A population of 968 pregnant Navajo women was followed in a prospective study conducted from 1980 to 1983 at the Indian Health Service Hospitals in Gallup and Crownpoint, New Mexico. The purpose of the study was to examine social and cultural influences on obstetric and neonatal complications. The extent of traditional cultural practices and the availabilty of social support were ascertained in structured interviews completed during each woman's first prenatal visit. In a subsample of women, the occurrence of stressful life events was also measured during a final prenatal visit in the third trimester of pregnancy. Controlling for a variety of conventional risk factors and other potential confounders, traditional women sustained complications at a rate greater than twice that of the least traditional, most acculturated women (approximate relative risk=2.1; p=0.001). Social support and life events were modestly associated with maternal complications (approximate relative risk=0.7, 0.8, respectively; p=0.07), with poorer outcomes found among those with low social support and low numbers of life events. It is proposed that the relationship of maternal complications to all three sociocultural variables-traditionality, social support and life events-may reflect the influences of social isolation on the course and outcomes of pregnancy.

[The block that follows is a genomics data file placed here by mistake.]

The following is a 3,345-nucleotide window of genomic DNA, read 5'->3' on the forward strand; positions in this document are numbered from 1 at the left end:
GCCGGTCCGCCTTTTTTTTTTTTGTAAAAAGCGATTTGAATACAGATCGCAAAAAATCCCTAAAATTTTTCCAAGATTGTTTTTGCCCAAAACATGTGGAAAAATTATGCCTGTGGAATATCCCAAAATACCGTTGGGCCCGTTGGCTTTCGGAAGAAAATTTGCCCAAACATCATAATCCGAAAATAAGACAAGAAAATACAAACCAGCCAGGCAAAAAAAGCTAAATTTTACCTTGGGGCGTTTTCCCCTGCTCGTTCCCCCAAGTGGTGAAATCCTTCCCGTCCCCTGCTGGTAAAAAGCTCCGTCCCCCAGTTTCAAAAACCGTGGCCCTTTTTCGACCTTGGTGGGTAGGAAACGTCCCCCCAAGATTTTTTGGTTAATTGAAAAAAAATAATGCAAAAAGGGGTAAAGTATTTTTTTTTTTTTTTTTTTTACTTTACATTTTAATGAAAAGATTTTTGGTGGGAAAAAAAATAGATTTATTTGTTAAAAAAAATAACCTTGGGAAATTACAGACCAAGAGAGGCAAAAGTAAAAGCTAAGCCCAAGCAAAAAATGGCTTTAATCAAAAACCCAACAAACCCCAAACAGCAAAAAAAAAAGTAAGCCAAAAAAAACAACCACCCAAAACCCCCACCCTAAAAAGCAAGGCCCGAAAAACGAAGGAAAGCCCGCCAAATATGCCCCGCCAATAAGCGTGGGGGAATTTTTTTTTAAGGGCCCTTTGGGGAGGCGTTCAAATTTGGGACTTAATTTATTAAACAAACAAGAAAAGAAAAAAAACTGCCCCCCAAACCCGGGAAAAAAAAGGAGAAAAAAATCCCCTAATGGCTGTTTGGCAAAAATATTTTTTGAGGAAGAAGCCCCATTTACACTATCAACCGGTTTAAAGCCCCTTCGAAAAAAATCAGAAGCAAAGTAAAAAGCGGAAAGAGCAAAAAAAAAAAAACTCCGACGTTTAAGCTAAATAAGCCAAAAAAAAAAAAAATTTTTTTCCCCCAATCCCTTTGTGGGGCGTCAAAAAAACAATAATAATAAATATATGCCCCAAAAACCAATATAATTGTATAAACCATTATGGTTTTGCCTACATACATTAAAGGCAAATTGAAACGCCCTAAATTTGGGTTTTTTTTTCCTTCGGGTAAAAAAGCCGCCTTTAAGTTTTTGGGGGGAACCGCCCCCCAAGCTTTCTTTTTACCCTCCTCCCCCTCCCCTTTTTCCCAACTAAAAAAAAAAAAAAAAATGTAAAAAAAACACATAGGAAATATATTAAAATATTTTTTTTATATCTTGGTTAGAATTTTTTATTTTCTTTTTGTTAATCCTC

|Original language||English (US)|
|Number of pages||12|
|Journal||American journal of epidemiology|
|State||Published - Aug 1986|
- Pregnacy complications
ASJC Scopus subject areas